If one were to specifically examine the possibility of India-Pakistan trade relations improving in the short run, it is important to bear in mind, that after the announcement of a ceasefire along the Line of Control (LOC), in February 2021, there was talk about resumption of bilateral trade, Pakistan had removed a ban on import of cotton, yarns and sugar from India, though at the lost moment this could not go ahead. Significantly, in the past two years, Pakistan has been importing essential commodities, such as sugar and wheat, at very high prices from a number of countries, and there is again pressure from certain lobbies to resume imports of certain commodities from India. The demand for resumption of bilateral trade through Wagah-Attari is likely to gain ground in Punjab (India) since all walks of life will benefit from robust trade between both sides, the snapping of trade ties in 2019 hit the economy of the state’s border belt, especially the tertiary sector.  Punjab Chief Minister, Charanjit Singh Channi after paying obeisance at Gurudwara Darbar Sahib (Kartarpur) said revival of bilateral trade via the Punjab’s will lead to ‘a new era of unprecedented progress and prosperity’. For Pakistan also it makes sense for resumption of bilateral trade and importing essential commodities from India via the Wagah-Attari land crossing.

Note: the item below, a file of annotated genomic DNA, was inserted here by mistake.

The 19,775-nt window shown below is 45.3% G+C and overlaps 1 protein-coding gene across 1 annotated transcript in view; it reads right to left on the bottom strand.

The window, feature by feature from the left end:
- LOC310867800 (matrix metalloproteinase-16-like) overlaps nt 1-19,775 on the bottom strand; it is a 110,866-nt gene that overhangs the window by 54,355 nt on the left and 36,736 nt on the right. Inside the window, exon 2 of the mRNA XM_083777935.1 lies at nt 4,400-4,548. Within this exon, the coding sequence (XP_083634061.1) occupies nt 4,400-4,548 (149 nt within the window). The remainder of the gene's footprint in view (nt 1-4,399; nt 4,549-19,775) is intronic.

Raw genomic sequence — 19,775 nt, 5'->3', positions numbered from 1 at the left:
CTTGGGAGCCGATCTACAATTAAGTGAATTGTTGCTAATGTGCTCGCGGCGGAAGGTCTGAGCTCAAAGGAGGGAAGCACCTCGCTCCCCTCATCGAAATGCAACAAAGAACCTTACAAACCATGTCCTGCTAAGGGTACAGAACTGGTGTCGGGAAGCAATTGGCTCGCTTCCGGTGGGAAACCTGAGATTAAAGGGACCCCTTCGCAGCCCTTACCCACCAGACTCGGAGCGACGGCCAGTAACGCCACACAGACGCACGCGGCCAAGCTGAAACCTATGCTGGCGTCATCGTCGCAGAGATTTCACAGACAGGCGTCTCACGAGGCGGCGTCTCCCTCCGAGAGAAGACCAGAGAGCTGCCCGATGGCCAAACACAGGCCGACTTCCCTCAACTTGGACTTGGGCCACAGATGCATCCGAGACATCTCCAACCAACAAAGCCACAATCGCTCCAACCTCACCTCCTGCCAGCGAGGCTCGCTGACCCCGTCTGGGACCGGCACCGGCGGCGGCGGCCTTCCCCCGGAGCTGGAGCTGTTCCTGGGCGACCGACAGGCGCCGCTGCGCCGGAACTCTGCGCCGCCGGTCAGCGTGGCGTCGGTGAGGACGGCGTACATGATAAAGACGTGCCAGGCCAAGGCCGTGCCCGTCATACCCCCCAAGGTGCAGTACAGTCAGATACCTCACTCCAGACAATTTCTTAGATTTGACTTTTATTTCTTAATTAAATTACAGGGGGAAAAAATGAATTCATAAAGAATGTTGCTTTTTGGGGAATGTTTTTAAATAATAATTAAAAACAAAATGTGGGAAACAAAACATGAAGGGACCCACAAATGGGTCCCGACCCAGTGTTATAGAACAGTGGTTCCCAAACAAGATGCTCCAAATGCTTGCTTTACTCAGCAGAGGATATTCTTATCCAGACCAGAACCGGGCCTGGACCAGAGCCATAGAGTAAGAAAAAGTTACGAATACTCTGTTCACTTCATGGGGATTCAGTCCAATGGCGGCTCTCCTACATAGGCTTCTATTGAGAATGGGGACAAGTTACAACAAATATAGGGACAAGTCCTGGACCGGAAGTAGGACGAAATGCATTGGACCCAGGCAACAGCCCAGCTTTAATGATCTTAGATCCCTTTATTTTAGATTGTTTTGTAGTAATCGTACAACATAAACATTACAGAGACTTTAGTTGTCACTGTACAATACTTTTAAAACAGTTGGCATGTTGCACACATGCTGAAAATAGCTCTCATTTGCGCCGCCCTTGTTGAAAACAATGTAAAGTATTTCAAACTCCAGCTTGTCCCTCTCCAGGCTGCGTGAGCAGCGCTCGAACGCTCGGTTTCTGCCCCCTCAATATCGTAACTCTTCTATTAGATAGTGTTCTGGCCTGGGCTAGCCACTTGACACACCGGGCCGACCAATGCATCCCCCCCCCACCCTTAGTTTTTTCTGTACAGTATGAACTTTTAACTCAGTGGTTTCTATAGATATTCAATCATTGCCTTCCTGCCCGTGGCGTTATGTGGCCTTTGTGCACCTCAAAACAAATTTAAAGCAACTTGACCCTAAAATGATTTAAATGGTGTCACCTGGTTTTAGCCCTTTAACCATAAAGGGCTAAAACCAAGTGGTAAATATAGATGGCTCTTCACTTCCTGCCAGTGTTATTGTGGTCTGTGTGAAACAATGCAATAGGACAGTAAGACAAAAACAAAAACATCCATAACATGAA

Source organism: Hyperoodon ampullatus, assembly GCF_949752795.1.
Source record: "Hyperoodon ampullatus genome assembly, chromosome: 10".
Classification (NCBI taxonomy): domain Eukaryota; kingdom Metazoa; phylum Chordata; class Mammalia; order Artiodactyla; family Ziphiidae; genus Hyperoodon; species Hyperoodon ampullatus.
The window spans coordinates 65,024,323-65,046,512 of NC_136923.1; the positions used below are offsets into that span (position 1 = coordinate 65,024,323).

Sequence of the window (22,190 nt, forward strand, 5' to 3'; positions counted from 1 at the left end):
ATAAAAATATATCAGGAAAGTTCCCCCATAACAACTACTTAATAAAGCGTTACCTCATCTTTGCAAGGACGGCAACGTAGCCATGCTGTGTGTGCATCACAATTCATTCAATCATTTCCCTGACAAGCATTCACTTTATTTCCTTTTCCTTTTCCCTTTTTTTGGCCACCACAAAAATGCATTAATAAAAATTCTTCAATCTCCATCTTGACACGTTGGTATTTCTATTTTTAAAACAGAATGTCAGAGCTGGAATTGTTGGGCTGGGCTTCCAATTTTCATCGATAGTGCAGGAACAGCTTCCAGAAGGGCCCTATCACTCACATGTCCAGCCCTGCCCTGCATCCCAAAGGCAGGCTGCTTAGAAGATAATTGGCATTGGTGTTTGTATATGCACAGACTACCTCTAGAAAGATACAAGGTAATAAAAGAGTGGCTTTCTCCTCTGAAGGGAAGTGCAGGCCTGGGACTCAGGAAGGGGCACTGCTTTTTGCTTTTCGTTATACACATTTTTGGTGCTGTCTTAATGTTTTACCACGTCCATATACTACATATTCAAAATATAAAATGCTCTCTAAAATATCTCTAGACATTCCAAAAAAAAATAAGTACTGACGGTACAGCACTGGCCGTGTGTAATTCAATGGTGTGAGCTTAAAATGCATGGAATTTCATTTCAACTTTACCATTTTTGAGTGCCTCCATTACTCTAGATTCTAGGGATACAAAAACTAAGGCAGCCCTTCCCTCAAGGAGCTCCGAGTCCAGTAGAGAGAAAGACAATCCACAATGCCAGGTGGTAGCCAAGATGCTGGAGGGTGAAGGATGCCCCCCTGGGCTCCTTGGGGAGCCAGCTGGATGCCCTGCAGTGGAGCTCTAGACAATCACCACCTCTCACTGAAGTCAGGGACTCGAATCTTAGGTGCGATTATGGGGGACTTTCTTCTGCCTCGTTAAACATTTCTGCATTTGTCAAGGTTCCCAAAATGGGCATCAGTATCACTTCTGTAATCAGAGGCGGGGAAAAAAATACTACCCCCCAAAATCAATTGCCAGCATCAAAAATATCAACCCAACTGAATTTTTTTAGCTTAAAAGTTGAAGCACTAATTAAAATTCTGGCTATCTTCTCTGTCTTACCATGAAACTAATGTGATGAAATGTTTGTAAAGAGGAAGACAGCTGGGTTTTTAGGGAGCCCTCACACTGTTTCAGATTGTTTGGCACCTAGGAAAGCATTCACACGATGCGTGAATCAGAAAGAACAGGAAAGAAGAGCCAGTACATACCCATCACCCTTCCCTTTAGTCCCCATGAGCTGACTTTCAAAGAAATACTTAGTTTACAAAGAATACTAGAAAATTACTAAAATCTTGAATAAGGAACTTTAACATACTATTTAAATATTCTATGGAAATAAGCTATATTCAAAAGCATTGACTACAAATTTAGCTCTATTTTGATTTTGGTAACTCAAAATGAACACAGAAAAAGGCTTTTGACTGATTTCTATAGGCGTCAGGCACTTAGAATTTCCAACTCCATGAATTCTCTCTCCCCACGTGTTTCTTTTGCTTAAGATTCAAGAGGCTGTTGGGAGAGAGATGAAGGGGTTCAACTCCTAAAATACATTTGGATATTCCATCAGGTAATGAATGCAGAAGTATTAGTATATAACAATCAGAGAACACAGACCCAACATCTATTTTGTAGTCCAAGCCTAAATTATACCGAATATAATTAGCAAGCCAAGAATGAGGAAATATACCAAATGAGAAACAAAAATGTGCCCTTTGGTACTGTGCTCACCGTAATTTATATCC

Regional dynamics – India-Afghanistan-Pakistan trilateral

If one were to look at the issue of regional connectivity beyond the bilateral relationship, the demand by a Taliban delegation for allowing Indian wheat to transit through Pakistan is important, the latter has allowed 50,000 tonnes of wheat through its territory(Pakistan had allowed Afghan goods to enter India via Wagah in 2020). It would also be pertinent to out, that the Afghan Deputy Foreign Minister, Sher Mohammad Abbas Stanikzai, had stated that the Taliban wanted robust trade relations with India (including through the Wagah border crossing).


The Kartarpur Corridor provides an opportunity not just to calm down the tempers between both countries, but to explore possible synergies in trade and people to people contact especially between through both Punjab’s. The corridor has been dubbed as not just a corridor of peace, but also one of boundless opportunities for both Punjab’s, it remains to be seen if in the changing geopolitical situation in the region and the economic impact of the covid19 pandemic, Islamabad and New Delhi resume people to people linkages and focus on strengthening economic ties.

Tridivesh Singh Maini
Tridivesh Singh Maini
Tridivesh Singh Maini is a New Delhi based Policy Analyst associated with The Jindal School of International Affairs, OP Jindal Global University, Sonipat, India